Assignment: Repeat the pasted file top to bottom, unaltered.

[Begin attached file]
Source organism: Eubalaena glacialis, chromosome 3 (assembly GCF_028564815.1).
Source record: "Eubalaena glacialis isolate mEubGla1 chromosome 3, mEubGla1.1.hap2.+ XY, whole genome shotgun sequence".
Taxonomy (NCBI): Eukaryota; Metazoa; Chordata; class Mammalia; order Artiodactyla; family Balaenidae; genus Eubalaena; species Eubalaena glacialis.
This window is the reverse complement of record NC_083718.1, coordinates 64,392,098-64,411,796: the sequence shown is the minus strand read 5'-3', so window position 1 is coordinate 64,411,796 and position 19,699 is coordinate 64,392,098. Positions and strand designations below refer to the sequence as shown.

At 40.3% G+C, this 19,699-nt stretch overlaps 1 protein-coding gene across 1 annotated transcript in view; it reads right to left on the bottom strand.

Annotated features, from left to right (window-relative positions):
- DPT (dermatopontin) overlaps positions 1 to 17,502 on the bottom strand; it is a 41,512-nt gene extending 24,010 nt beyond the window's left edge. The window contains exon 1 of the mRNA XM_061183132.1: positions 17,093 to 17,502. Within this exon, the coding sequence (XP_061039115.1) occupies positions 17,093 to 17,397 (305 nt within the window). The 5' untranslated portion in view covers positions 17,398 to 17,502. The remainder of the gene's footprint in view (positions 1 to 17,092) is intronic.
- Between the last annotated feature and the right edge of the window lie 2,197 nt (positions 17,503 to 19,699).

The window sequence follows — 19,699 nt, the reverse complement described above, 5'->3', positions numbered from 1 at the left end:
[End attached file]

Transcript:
Source organism: Eubalaena glacialis, chromosome 3 (assembly GCF_028564815.1).
Source record: "Eubalaena glacialis isolate mEubGla1 chromosome 3, mEubGla1.1.hap2.+ XY, whole genome shotgun sequence".
Taxonomy (NCBI): Eukaryota; Metazoa; Chordata; class Mammalia; order Artiodactyla; family Balaenidae; genus Eubalaena; species Eubalaena glacialis.
This window is the reverse complement of record NC_083718.1, coordinates 64,392,098-64,411,796: the sequence shown is the minus strand read 5'-3', so window position 1 is coordinate 64,411,796 and position 19,699 is coordinate 64,392,098. Positions and strand designations below refer to the sequence as shown.

At 40.3% G+C, this 19,699-nt stretch overlaps 1 protein-coding gene across 1 annotated transcript in view; it reads right to left on the bottom strand.

Annotated features, from left to right (window-relative positions):
- DPT (dermatopontin) overlaps positions 1 to 17,502 on the bottom strand; it is a 41,512-nt gene extending 24,010 nt beyond the window's left edge. The window contains exon 1 of the mRNA XM_061183132.1: positions 17,093 to 17,502. Within this exon, the coding sequence (XP_061039115.1) occupies positions 17,093 to 17,397 (305 nt within the window). The 5' untranslated portion in view covers positions 17,398 to 17,502. The remainder of the gene's footprint in view (positions 1 to 17,092) is intronic.
- Between the last annotated feature and the right edge of the window lie 2,197 nt (positions 17,503 to 19,699).

The window sequence follows — 19,699 nt, the reverse complement described above, 5'->3', positions numbered from 1 at the left end: